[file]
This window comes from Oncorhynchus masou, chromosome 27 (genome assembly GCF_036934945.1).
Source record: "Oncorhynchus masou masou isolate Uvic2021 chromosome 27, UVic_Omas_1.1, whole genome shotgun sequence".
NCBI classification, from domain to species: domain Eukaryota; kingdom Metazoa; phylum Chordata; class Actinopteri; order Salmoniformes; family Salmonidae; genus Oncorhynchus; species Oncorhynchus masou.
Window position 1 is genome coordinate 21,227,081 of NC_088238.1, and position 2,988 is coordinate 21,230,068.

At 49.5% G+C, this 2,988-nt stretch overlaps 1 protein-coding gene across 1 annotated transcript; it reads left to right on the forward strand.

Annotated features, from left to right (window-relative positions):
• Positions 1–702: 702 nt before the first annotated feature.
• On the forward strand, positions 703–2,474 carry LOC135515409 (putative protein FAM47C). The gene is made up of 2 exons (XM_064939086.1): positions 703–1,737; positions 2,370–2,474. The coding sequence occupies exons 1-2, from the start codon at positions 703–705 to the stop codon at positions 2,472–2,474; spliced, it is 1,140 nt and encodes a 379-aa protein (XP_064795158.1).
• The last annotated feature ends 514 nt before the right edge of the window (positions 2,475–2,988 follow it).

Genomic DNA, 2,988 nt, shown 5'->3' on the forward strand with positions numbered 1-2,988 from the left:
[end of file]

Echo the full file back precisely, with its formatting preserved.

This window comes from Oncorhynchus masou, chromosome 27 (genome assembly GCF_036934945.1).
Source record: "Oncorhynchus masou masou isolate Uvic2021 chromosome 27, UVic_Omas_1.1, whole genome shotgun sequence".
NCBI classification, from domain to species: domain Eukaryota; kingdom Metazoa; phylum Chordata; class Actinopteri; order Salmoniformes; family Salmonidae; genus Oncorhynchus; species Oncorhynchus masou.
Window position 1 is genome coordinate 21,227,081 of NC_088238.1, and position 2,988 is coordinate 21,230,068.

At 49.5% G+C, this 2,988-nt stretch overlaps 1 protein-coding gene across 1 annotated transcript; it reads left to right on the forward strand.

Annotated features, from left to right (window-relative positions):
• Positions 1–702: 702 nt before the first annotated feature.
• On the forward strand, positions 703–2,474 carry LOC135515409 (putative protein FAM47C). The gene is made up of 2 exons (XM_064939086.1): positions 703–1,737; positions 2,370–2,474. The coding sequence occupies exons 1-2, from the start codon at positions 703–705 to the stop codon at positions 2,472–2,474; spliced, it is 1,140 nt and encodes a 379-aa protein (XP_064795158.1).
• The last annotated feature ends 514 nt before the right edge of the window (positions 2,475–2,988 follow it).

Genomic DNA, 2,988 nt, shown 5'->3' on the forward strand with positions numbered 1-2,988 from the left: